A Network of Regional Youth Work Units, in England, collaborating across regions to promote good youth work and young people’s voices.
This week, I’ve been working with colleagues from University of Gloucestershire and Youth Focus West Midlands on a conference for youth workers about Understanding Impact – quick plug here: it will be in Cheltenham on 24 February 2015, so keep the date in your diary – and it has involved some heated debates about the evidence base for the impact of youth work.
The youth sector is frequently told that the cause of its current funding crisis is insufficient evidence to show that it makes a positive difference to young people’s lives. We can’t point to a body of evidence that shows that good youth work leads to positive outcomes for young people, and therefore policy makers can’t see why they should invest in it. Other interventions, apparently, have more rigorous evidence to show their impact.
Now, clearly there are a number of issues to consider here: how we attribute positive change to specific interventions; whether the evidence base for established professions is actually any stronger (do good teachers automatically lead to improved achievement?), the ethical and practical issues associated with applying randomised controlled trials to work with vulnerable young people; the challenge of mapping starting points for projects which are open to all young people and which young people choose to engage with, and more. But the one that I’m particularly concerned about today is investment in evaluation.
The ‘good years’
For the first decade of this century, there was an adequate supply of government funding for initiatives in the children and young people’s sector. The Youth Justice Board was established to take an overview of interventions relating to preventing young people offending; Sure Start centres were created to provide support for families in their children’s early years, and there were a range of smaller scale initiatives associated with ‘Transforming Youth Work’ and later strategies.
And while the funding streams for youth justice initiatives all had extensive monitoring and evaluation frameworks, those for the youth work sector (a) focused mainly on inputs and (b) relied almost entirely on the provision of case studies and data about numbers of people participating, rather than on the impact that youth work had on young people’s behaviour, achievement and aspirations.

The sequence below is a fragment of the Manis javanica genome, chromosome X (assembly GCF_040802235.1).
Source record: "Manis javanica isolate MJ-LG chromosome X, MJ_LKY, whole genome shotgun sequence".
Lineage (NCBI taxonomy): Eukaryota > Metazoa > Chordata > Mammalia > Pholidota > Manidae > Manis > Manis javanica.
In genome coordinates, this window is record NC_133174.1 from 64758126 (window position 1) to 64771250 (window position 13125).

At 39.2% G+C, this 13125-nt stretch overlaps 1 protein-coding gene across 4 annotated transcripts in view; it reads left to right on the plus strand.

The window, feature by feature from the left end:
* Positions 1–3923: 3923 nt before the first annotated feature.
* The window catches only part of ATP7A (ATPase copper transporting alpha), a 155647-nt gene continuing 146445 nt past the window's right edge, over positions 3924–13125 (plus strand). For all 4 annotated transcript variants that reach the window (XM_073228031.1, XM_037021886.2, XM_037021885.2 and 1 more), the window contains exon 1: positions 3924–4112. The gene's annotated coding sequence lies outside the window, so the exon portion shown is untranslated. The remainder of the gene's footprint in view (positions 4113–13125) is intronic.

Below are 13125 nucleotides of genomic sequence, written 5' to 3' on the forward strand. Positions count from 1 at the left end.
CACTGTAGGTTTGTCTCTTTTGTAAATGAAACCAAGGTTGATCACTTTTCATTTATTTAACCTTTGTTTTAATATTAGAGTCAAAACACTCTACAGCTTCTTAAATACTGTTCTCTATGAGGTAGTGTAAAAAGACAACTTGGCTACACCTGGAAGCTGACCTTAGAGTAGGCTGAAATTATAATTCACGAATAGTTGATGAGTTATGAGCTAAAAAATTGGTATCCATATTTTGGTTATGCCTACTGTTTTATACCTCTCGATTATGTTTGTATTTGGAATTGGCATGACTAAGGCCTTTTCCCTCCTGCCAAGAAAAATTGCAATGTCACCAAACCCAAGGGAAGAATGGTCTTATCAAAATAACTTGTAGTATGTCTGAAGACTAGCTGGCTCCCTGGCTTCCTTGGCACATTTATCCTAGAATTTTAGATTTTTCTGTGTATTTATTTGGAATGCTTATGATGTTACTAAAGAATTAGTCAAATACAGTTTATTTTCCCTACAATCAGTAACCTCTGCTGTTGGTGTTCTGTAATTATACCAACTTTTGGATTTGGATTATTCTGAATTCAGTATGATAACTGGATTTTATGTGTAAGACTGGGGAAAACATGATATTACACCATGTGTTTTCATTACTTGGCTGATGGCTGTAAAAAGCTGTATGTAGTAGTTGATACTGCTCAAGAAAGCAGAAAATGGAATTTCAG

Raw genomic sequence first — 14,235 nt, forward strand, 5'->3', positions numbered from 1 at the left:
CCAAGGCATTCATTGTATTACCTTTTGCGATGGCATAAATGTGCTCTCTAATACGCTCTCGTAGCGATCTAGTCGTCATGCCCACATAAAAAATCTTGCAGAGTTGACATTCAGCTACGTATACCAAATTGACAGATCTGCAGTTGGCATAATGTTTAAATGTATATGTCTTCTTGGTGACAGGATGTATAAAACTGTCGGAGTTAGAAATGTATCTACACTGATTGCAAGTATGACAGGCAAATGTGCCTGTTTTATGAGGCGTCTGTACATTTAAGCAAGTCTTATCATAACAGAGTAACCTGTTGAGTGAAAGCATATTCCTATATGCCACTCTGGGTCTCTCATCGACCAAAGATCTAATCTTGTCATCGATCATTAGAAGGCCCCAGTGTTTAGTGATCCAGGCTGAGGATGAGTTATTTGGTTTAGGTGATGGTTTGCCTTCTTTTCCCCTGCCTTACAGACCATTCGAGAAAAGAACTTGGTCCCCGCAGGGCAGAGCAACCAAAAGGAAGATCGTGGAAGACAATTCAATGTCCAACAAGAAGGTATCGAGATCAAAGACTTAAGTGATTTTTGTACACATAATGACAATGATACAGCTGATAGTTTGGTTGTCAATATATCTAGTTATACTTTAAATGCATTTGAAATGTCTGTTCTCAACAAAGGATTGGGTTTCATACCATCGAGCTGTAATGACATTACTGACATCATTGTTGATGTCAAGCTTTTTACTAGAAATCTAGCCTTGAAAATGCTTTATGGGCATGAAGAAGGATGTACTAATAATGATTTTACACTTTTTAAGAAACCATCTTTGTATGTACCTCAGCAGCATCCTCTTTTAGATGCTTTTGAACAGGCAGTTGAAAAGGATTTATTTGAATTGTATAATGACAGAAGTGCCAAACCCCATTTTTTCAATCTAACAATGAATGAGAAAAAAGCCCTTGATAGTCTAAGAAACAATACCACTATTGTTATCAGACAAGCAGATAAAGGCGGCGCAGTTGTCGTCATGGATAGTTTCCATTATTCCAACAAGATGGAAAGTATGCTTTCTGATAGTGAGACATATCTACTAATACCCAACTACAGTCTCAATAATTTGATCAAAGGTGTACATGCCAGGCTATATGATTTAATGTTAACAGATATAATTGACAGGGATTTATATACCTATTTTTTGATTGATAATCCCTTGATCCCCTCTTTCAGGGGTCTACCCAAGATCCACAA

So from what we now look back on as the ‘good years’, all we learnt was that local authority youth services reached about 25% of the youth population, and young people could be trusted to distribute small grants effectively. Meanwhile, the Youth Justice Board knew not only what difference was made to individuals involved in Youth Inclusion Projects, but also what ‘dosage’ was required in order to achieve positive change.
Only after a painful grilling from the Parliamentary Education Select Committee in 2011 was it recognised by Government – and the sector – that we need to be more articulate about the benefits of youth work.
The legacy of impact frameworks
The Young Foundation’s work on a Framework of Outcomes for Young People, published through the Catalyst partnership was welcome, and clarified the capabilities that youth workers should be seeking to develop in young people – but post-Catalyst there was no energy or funding to embed it in the sector, and it was left to a few enthusiastic individuals and organisations (including the Regional Youth Work Unit at Learning South West) to carry the torch and ensure it didn’t drift into the mists.
The move from Education to Cabinet Office has been positive in this respect – Cabinet Office are considerably more committed to evidencing the impact of programmes they fund, and have now found a one-off grant for a Centre for Youth Outcomes. The Centre will be directed by Bethia McNeill which is a positive move: Bethia was central in developing the Young Foundation’s Framework and is an astute and thorough researcher. Disappointing though, that it is only funded for six months, when what is required is systematic investment in evaluating the outcomes associated with youth work, before the youth work sector disappears altogether because funders and policy makers say they don’t know what its impact is on young people.
Gill Millar – Learning South West